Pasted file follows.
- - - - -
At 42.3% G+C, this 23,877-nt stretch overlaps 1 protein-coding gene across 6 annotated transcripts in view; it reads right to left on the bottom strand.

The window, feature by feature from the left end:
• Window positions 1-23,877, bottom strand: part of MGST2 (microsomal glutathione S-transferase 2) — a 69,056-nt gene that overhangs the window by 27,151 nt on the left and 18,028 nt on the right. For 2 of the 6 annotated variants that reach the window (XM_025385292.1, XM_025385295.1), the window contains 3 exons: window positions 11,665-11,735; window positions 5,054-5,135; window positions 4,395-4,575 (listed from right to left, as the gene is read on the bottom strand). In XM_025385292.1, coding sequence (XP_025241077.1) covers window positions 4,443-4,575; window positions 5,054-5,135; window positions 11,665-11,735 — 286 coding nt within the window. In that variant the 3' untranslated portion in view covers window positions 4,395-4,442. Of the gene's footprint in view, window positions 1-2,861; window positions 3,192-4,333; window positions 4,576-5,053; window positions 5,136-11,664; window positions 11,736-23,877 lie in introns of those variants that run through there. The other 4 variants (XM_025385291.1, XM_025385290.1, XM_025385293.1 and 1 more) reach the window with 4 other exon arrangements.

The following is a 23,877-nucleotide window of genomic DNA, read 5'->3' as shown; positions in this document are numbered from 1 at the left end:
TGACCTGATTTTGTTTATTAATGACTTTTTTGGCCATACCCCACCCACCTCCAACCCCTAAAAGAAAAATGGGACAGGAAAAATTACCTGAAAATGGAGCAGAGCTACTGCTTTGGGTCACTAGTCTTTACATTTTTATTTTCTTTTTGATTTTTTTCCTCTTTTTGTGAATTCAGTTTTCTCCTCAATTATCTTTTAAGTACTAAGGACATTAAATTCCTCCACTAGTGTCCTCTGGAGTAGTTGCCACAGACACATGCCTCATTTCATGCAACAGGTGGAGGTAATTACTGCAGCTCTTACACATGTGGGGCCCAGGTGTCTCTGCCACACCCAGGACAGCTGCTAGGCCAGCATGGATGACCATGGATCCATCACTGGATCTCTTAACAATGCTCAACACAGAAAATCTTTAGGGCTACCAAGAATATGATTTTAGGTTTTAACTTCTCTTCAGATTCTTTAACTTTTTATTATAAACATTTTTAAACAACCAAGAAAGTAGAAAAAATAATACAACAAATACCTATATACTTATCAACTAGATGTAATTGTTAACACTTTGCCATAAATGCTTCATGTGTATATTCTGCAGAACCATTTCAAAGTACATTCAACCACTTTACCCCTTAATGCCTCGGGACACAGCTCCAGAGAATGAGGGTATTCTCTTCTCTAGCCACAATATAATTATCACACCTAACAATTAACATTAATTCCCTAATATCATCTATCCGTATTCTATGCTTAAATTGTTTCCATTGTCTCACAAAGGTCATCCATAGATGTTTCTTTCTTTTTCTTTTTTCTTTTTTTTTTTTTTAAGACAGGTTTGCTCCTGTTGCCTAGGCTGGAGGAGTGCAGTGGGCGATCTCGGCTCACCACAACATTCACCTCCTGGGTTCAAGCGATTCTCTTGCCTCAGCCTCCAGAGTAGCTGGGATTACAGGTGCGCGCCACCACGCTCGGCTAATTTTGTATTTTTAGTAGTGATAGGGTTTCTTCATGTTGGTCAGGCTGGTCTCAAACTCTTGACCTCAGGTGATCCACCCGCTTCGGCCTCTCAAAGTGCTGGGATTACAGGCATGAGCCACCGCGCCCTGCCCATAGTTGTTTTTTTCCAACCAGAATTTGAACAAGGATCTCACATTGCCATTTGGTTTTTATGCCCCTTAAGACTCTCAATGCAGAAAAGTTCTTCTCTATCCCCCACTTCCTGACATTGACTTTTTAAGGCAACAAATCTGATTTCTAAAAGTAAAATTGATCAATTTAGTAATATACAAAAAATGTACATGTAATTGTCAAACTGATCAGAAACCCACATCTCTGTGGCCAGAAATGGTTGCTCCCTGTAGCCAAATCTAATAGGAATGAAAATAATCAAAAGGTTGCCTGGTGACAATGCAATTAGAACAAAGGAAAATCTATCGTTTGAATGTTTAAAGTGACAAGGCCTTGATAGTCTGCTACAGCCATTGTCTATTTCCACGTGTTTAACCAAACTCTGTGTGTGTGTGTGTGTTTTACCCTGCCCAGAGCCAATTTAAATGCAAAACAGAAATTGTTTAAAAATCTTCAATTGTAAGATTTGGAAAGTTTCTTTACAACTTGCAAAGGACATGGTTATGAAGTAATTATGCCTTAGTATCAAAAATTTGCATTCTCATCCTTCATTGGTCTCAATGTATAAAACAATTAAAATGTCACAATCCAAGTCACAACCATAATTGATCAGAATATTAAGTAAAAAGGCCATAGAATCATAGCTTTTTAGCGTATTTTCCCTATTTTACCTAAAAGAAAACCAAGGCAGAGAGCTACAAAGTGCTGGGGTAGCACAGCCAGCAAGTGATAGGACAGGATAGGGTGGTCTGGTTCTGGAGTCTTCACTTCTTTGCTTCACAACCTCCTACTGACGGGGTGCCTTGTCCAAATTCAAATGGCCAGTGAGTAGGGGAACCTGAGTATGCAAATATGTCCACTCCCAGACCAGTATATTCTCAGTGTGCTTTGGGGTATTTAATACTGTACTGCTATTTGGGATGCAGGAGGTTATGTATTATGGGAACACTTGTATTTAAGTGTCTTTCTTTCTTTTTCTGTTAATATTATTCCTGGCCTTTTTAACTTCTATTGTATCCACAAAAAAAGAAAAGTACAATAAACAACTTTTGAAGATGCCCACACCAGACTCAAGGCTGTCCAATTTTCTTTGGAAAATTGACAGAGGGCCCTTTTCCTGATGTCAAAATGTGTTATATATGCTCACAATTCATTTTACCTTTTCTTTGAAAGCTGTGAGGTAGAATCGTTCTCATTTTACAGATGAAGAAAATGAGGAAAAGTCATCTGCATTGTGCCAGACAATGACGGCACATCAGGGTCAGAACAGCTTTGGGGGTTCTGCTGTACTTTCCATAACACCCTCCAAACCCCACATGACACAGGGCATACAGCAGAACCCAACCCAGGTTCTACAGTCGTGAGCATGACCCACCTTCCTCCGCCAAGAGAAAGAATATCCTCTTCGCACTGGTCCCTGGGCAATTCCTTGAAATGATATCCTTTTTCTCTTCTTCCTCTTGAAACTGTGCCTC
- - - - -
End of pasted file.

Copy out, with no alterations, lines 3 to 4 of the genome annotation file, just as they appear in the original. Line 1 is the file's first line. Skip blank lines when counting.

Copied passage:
• Window positions 1-23,877, bottom strand: part of MGST2 (microsomal glutathione S-transferase 2) — a 69,056-nt gene that overhangs the window by 27,151 nt on the left and 18,028 nt on the right. For 2 of the 6 annotated variants that reach the window (XM_025385292.1, XM_025385295.1), the window contains 3 exons: window positions 11,665-11,735; window positions 5,054-5,135; window positions 4,395-4,575 (listed from right to left, as the gene is read on the bottom strand). In XM_025385292.1, coding sequence (XP_025241077.1) covers window positions 4,443-4,575; window positions 5,054-5,135; window positions 11,665-11,735 — 286 coding nt within the window. In that variant the 3' untranslated portion in view covers window positions 4,395-4,442. Of the gene's footprint in view, window positions 1-2,861; window positions 3,192-4,333; window positions 4,576-5,053; window positions 5,136-11,664; window positions 11,736-23,877 lie in introns of those variants that run through there. The other 4 variants (XM_025385291.1, XM_025385290.1, XM_025385293.1 and 1 more) reach the window with 4 other exon arrangements.

The following is a 23,877-nucleotide window of genomic DNA, read 5'->3' as shown; positions in this document are numbered from 1 at the left end: